In America, a painful reality exists that there is no manual for surviving the reality of what it means to be Black—like there’s no manual that tells you how to drive while Black.
In Boyah J. Farah’s new memoir, America Made Me a Black Man, he examines racism in America from a Somalian-American perspective. In his book, he talks about the negative image America painted of Black Americans during his early years to the point where he “didn’t want to be near” Black Americans.
In a conversation with NPR, Farah shares that he was born in Somalia in the Nugaal Valley. After war broke out, Farah, a young boy at the time, moved with his family to a refugee camp in Mombasa, a city in Kenya, before arriving in America.
Farah’s perception of America as “heaven” heightened his desire to experience life in the U.S. Watching movies and television exposed him to the possibility of safety and freedom. Yet, after taking residence in America, he soon learned that everything was not as it seemed.
Farah’s new life exposed him to racism and intense prejudice. Moreover, the nomad’s preconceived notions made him want to avoid Black Americans because they were portrayed as “thugs, lazy people, and drug dealers.”
“Well, Black Americans were projected in a way that’s unfavorable. And therefore when you come to America, you want to avoid anyone Black,” he confided.
The Somalian-American told NPR, “Those were the images that were spread to us. So coming here, I remember taking a bus from Bedford to Alewife and seeing a couple of Black people in the back. And I was like, I don’t want to be near them—even though I had nothing to fear, I had nothing anyway, as some poor kid from Africa.”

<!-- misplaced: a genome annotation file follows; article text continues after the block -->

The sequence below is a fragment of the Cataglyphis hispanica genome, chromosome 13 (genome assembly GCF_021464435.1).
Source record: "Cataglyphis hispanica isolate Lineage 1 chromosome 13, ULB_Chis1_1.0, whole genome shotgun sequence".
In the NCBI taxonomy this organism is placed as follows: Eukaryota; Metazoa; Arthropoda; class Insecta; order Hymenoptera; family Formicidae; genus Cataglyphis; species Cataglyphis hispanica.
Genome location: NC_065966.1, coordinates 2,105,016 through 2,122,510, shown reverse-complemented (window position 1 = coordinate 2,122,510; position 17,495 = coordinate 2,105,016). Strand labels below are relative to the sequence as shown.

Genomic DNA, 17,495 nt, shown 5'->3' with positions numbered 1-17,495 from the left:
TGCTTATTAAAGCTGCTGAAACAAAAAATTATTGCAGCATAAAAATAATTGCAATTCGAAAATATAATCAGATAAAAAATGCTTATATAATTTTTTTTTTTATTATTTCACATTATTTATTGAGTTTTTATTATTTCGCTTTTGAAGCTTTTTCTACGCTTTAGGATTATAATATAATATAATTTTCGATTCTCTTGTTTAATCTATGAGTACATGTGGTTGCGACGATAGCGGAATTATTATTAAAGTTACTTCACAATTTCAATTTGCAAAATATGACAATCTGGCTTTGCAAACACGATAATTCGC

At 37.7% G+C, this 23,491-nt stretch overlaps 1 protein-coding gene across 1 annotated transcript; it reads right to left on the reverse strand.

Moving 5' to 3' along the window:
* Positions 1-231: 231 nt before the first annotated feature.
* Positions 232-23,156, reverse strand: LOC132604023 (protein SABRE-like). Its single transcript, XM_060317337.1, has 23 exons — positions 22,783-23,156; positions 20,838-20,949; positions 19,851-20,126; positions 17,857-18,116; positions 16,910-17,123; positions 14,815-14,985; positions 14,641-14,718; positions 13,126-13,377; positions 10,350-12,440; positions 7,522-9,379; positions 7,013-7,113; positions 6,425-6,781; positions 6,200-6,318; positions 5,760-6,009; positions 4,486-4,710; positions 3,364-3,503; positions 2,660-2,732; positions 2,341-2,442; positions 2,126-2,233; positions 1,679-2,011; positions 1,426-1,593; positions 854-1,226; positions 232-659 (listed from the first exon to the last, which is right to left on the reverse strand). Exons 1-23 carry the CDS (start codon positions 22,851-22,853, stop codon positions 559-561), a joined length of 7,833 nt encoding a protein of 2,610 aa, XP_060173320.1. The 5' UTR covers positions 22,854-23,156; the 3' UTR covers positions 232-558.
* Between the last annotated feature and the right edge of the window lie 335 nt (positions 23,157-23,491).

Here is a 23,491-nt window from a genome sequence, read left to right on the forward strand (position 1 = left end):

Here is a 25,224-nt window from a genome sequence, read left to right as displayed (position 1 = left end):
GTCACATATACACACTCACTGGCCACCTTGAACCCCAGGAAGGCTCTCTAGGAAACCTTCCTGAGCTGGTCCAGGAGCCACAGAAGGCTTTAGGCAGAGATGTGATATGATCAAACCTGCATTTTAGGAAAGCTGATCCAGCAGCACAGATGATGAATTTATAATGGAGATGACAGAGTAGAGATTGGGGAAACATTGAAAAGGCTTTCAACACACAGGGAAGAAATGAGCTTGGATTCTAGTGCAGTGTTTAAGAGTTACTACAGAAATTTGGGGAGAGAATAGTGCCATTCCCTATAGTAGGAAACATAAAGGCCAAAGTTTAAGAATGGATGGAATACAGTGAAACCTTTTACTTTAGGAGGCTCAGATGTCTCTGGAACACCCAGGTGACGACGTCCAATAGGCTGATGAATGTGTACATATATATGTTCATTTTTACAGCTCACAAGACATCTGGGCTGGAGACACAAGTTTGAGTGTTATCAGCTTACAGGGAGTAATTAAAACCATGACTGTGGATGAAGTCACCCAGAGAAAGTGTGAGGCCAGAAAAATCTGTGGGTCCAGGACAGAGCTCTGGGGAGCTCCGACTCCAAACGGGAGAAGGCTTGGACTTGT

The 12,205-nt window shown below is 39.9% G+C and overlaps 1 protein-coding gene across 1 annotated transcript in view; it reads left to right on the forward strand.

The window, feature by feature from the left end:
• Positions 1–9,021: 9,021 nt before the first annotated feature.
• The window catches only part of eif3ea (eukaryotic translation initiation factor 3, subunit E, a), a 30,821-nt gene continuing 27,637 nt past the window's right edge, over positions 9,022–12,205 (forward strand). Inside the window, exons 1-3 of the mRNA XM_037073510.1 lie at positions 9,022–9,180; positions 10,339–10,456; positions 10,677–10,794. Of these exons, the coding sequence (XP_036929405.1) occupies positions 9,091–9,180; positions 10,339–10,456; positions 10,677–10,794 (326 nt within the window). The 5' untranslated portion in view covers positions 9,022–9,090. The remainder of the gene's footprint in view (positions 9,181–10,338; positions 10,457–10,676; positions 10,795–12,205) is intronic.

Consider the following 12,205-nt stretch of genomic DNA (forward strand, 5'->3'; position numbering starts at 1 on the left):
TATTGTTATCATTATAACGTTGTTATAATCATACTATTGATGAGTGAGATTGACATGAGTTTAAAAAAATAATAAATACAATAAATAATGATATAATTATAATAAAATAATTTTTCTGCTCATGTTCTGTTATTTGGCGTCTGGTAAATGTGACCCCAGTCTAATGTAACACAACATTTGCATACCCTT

“But at the same time, my head was filled with a lot of pictures that were lies.”
Another shock came when the author failed to realize that he was not considered African in the eyes of American society, but instead, he was categorized as African American—which meant he was perceived as a Black American, just like the people he was warned to stay away from. Farah references Miss Parker, a library worker from his high school.
She told him “You’re no longer African. You better get used to it.”
Farah shares his firsthand experience of what it meant to be Black in America in every part of his life, including the workplace. The memoir also uncovers how his perception of American Blackness evolved from the lies he was taught throughout his early years to the reality of his adulthood in the Northeast.
After decades in America, facing the brutal truths about the “destructive forces that threaten Black lives,” Farah returned home to Somalia.